Pursuit of Happiness

Front Cover
Harper Collins, Jun 1, 1993 - Self-Help - 336 pages

Social psychologist David G. Myers has reviewed thousands of recent scientific studies conducted worldwide in search of the key to happiness. With wit and wisdom, he explodes some of the popular myths on the subject and presents specific techniques for finding true joy in living:

  • Are most people happy?
  • What are the inner traits of happy people?
  • Are extroverts happier than introverts?
  • Are men happier than women?
  • Does religious faith promote inner peace and joy?
  • Does well-being come with being well-off?
  • Are happy children more likely to become happy adults?
  • What part do friends play in personal happiness?
  • Is age a factor in feeling happy?
  • What can you do to improve your own sense of well-being?
    and much more
 

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THE PURSUIT OF HAPPINESS: What Makes a Person Happy--and Why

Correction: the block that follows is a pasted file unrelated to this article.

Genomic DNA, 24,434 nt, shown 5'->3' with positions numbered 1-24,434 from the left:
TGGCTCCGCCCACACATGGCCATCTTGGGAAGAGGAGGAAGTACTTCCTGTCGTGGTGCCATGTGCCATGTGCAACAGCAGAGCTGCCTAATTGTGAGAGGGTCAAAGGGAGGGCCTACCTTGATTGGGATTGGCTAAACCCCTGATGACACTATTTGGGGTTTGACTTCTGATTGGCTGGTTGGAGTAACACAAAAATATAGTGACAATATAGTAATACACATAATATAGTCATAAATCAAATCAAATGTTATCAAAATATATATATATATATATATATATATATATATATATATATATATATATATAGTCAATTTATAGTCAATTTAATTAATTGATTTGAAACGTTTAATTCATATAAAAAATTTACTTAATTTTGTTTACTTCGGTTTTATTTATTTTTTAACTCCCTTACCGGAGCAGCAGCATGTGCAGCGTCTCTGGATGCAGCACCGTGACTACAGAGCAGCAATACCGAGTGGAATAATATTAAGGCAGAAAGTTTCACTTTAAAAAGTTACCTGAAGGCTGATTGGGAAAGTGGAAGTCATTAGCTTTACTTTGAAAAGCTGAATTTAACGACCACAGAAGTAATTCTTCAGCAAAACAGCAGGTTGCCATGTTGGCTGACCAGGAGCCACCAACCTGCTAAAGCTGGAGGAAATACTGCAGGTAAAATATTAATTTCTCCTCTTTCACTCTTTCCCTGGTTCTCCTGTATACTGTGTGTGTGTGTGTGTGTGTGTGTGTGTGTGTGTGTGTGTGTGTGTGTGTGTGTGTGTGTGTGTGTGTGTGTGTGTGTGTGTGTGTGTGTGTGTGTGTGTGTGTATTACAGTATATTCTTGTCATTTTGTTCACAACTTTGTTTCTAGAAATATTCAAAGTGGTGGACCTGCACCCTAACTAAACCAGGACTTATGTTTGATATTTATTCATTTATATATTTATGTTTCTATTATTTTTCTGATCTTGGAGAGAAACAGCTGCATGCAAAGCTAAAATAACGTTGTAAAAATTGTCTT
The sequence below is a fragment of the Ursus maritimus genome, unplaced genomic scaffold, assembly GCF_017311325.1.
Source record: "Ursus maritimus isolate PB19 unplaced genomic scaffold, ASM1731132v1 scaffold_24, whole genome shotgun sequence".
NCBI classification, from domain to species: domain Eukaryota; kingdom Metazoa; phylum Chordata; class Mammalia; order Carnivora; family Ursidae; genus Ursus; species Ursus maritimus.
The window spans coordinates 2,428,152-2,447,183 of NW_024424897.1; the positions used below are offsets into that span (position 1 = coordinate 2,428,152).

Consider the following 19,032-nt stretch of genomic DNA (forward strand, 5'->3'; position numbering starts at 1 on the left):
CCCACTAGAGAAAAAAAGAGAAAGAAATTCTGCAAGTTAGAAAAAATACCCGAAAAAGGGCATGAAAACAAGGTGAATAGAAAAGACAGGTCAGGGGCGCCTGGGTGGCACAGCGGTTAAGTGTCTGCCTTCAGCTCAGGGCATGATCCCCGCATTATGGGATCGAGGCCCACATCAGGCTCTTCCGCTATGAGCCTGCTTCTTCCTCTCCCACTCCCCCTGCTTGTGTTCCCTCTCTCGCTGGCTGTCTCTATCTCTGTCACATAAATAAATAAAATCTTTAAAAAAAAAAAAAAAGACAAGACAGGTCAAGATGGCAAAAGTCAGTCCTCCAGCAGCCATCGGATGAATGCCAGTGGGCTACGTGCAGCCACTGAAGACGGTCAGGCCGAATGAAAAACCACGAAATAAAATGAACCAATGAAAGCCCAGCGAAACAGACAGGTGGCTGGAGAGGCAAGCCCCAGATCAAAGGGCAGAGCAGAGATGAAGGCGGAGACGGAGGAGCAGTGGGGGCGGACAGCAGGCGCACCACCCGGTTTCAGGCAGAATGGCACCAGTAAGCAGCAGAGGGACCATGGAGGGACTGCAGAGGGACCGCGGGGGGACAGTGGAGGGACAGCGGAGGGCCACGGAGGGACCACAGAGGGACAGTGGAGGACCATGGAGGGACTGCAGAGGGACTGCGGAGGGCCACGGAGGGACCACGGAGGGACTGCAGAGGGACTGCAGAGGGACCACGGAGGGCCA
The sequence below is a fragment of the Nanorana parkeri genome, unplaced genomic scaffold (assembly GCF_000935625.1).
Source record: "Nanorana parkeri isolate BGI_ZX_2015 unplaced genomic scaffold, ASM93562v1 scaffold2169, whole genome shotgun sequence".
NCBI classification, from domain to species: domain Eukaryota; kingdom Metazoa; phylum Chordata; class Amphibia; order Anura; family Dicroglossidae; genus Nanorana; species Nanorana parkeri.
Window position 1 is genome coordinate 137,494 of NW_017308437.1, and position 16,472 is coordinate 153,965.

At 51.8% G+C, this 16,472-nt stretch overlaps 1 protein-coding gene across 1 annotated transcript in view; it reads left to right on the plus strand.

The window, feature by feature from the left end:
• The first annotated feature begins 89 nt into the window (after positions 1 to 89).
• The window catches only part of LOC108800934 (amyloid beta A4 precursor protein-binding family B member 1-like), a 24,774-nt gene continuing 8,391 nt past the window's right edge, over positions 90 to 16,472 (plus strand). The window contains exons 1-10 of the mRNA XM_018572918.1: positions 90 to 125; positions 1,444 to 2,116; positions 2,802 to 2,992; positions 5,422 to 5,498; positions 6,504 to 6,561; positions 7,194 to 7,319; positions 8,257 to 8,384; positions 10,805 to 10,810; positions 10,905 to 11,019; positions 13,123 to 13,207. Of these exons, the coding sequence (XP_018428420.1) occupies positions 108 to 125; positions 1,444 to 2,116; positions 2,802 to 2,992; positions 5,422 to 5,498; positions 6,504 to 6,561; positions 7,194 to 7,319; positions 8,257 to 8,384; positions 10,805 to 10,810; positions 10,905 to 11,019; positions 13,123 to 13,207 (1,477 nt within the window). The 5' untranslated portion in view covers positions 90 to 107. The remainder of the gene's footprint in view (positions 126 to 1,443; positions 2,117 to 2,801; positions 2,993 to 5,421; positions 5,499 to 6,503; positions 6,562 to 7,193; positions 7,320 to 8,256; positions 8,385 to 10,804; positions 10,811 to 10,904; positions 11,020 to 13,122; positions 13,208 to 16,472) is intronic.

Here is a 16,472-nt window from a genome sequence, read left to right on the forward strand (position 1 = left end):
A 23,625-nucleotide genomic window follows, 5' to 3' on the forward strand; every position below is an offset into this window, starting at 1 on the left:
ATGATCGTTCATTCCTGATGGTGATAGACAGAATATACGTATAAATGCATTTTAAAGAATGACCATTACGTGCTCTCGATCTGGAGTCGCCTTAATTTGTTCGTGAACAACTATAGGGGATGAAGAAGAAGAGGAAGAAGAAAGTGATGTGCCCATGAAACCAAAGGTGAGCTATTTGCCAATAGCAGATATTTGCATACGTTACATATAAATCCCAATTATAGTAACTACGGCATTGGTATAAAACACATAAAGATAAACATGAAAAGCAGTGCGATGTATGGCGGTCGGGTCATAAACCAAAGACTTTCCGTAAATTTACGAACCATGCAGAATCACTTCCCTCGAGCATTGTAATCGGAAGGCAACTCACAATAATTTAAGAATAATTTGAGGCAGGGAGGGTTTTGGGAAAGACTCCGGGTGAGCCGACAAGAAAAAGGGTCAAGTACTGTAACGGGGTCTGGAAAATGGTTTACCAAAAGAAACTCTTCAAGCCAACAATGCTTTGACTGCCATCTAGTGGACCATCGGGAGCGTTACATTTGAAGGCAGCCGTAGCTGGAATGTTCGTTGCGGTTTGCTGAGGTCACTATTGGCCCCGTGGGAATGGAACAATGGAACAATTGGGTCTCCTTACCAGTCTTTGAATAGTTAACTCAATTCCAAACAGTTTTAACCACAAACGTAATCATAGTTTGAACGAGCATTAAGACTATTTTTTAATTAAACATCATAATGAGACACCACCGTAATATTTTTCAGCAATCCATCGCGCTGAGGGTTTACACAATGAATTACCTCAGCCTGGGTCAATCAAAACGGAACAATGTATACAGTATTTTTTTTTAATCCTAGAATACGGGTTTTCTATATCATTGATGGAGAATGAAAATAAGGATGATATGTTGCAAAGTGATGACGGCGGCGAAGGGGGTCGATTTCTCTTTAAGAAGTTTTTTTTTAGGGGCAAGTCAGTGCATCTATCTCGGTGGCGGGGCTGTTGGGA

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Myers, a research-oriented social psychologist whose views, he acknowledges, are colored by his Christian values, offers an ``interim report on a fledgling science''— the study of happiness. Noting ... Read full review

Contents

Acknowledgments
13
Wealth and Wellbeing
31
A Satisfied Mind
47
The Demography of Happiness
68
Preprogramming the Mind
87
The Traits of Happy People
105
Flow in Work and Play
127
The Friendship Factor
142
Love and Marriage
155
Faith Hope and Joy
177
Epilogue
205
Bibliography
269
Index
313
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About the author (1993)

David G. Myers, the John Dirk Werkman Professor of Psychology at Michigan's Hope College, is the author of fifteen books, and articles in dozens of periodicals, from Science and Scientific American to The Christian Century and Christianity Today. He serves on the National Marriage Project advisory board. Myers has been married for forty-two years and is the father of three adult children.

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